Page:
May 4, 2009 | 1
Researchers have already demonstrated in the lab that the materials the body uses to make proteins can also successfully suppress several different types of viruses, including HIV and influenza A, by disrupting the formation of viral proteins. Less clear, however, was how to get these virus-busting molecules where they needed to be in the body in order to keep viruses from spreading. Now a team of Yale University researchers believe they have found an effective way of delivering these special, short-interfering RNA (siRNA) molecules to specific locations within the body's biological battlefield.
Mar 13, 2009 | 2
Public health advocates have long touted the female condom as a way for women to protect themselves against HIV, especially if their partner didn’t want to use a male prophylactic. But while the female condom has been distributed around the world over the last 16 years, it may make a bigger splash if it's cheaper.
The polyurethane sheath, originally approved in 1993, costs anywhere from $2.80 to $4 a piece – a steep price for women in developing countries to whom the condom was marketed (never mind those in the U.S., who could pick up several of the male version for not much more than that — or for free), Reuters reports. That may change, now that the Food and Drug Administration (FDA) has approved a next-gen female condom made of synthetic nitrile (a form of rubber) that costs less money for its manufacturer, the Chicago-based Female Health Company, to make. The cost of the new female condom, FC2, could fall to around 60 cents per device for health groups and government agencies that want to buy them, according to the newswire. Male condoms typically cost around 50 cents each.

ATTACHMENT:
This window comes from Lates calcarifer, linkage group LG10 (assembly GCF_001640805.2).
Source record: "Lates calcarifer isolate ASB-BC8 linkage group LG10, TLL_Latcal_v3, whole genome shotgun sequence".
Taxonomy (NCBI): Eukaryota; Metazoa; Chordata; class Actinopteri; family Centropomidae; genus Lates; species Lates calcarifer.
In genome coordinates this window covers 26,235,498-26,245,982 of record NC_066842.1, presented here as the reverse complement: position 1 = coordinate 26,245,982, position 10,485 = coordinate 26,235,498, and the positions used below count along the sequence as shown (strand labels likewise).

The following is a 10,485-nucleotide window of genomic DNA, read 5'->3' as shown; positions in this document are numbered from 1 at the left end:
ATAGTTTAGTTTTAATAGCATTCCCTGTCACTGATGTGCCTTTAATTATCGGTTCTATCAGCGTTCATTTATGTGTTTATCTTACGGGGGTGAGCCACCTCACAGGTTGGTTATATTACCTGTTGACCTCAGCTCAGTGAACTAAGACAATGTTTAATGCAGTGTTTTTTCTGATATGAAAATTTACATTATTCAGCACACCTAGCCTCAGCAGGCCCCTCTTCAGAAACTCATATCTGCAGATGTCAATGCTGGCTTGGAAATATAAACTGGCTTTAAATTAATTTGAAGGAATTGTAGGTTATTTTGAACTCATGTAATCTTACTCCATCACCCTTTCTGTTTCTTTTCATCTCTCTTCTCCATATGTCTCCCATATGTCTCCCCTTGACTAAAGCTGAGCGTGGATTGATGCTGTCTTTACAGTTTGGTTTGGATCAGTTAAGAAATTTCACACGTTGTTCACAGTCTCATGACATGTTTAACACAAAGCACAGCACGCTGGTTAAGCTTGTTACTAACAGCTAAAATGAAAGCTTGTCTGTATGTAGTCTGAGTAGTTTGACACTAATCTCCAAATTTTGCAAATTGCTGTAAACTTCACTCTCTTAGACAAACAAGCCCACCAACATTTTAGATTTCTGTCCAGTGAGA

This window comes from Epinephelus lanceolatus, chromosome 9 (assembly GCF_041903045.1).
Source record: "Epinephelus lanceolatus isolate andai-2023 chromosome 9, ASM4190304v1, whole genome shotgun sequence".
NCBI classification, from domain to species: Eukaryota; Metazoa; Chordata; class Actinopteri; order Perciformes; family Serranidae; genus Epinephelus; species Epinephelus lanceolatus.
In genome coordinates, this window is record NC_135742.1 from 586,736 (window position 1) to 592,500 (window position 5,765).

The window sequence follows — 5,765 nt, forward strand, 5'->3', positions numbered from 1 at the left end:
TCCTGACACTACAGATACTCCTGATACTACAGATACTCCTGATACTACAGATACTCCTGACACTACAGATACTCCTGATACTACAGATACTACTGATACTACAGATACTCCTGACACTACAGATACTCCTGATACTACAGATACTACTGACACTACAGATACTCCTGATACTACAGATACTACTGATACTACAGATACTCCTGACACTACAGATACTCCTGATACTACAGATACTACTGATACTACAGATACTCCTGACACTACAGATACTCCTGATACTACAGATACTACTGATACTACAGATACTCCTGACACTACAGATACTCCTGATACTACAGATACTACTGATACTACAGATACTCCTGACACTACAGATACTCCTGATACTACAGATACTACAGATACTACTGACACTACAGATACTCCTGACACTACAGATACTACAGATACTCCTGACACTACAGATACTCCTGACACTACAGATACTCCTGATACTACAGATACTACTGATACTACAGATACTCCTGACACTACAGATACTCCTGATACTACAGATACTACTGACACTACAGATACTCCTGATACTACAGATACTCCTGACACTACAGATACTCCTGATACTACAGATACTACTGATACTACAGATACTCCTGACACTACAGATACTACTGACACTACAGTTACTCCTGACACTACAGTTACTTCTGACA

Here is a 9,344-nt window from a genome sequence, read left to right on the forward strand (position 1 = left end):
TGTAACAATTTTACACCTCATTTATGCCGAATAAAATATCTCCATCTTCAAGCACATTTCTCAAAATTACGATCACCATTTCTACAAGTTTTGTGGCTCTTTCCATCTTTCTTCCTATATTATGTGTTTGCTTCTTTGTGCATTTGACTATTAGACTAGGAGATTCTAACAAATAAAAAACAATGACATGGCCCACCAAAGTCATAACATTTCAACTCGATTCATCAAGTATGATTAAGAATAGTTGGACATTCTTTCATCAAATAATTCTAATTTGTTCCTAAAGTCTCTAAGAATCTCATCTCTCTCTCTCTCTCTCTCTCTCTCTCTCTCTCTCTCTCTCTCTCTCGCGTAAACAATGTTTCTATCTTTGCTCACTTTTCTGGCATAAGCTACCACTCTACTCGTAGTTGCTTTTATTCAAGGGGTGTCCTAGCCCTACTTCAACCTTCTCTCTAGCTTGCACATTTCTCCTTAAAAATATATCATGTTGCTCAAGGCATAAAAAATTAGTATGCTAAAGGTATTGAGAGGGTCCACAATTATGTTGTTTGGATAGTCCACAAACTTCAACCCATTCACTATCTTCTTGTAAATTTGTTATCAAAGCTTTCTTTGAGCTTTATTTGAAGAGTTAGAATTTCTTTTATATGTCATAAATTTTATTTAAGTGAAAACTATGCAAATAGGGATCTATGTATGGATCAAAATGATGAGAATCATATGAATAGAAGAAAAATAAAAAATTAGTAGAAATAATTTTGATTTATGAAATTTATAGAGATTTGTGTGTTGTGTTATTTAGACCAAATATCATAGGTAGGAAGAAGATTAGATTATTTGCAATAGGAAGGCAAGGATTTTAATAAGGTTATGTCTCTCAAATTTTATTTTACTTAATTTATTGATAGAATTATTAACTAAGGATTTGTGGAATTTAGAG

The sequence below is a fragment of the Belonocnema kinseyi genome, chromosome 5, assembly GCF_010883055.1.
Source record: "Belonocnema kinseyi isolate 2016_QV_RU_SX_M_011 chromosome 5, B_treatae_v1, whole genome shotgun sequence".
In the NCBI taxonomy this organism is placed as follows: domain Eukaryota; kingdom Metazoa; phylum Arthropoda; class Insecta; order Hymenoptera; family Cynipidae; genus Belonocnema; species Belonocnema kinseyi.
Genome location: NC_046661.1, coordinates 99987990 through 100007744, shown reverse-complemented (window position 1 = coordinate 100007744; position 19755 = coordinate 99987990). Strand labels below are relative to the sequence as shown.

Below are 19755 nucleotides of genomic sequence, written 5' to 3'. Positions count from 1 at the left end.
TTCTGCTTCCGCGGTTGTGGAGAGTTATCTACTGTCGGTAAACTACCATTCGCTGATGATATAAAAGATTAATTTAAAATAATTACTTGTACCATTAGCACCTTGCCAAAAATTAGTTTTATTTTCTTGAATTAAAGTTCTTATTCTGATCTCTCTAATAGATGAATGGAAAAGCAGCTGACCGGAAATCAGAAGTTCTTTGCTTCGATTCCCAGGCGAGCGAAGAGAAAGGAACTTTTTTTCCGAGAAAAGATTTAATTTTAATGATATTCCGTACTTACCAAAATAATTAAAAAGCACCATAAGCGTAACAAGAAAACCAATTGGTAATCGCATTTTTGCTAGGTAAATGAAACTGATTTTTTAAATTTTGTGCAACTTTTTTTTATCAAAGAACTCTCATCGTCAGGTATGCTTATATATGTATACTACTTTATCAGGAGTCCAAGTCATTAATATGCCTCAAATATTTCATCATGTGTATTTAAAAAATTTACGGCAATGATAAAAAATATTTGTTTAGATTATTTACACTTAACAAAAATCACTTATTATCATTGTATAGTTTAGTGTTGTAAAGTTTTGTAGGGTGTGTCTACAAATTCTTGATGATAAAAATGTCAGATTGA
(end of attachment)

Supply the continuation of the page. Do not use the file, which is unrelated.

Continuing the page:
Feb 13, 2009 | 5
Wondering if your sweetheart is going to buy you a box of condoms instead of a box of chocolates for Valentine's Day? Maybe your lover's celebrating two holidays at once: February is also National Condom Month.
Yes, public health advocates chose the most romantic time of year to promote the condom, that ubiquitous rubber device that safe-sex folks love and most of us love to hate (including Seinfeld's George Costanza, as you'll see in this clip). Which isn’t to say it's not useful: 19 million new sexually transmitted diseases (STDs) occur in the U.S. each year, half of them among people ages 15-to-24, according to the American Social Health Association (ASHA). Latex condoms, used correctly, can prevent HIV transmission 80 percent to 95 percent of the time, according to a 2008 review in Sexual Health. They also reduce the risk of STDs, including gonorrhea, Chlamydia and trichomoniasis, the Centers for Disease Control and Prevention (CDC) says, and are 85 percent to 98 percent effective in preventing pregnancy.
Oct 20, 2008 | 6
If the Web is such an effective dating vehicle, why not also use it to alert the participants of the consequences of hookups gone bad? That's the idea behind inSPOT, which uses short and not so sweet electronic postcards to quickly spread, so to speak, the news that a partner has a sexually transmitted disease (STD).
The San Francisco Department of Public Health (SFDPH) and nonprofit Internet Sexuality Information Services (ISIS), launched inSPOT in 2004 after surveying the Bay Area's gay male community to better understand how, when and if they had notified sexual partners who they had potentially infected with an STD. Researchers report in this week's PLoS Medicine that the majority of men said that they were much more likely to inform serious than casual partners. ISIS and the SFDPH started inSPOT after concluding that partners would be more willing to fess up if they could do it easily and anonymously. The site gives users a choice of e-cards to send. They take a somewhat humorous tack in an attempt to ease recipients' shock upon receiving one. Among them: "It's not what you brought to the party, it's what you left with," and "Got laid. Was happy. Got tested. Wasn't Healthy."
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The Dow Chemical Company is the leading producer of polyalkylene glycols (PAGs) used in synthetic fluids and lubricants where petroleum,
Deadline: Jan 11 2014
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Conventional washing machines cause excessive damage and wrinkling to clothes primarily during the water removal step. With the introduc
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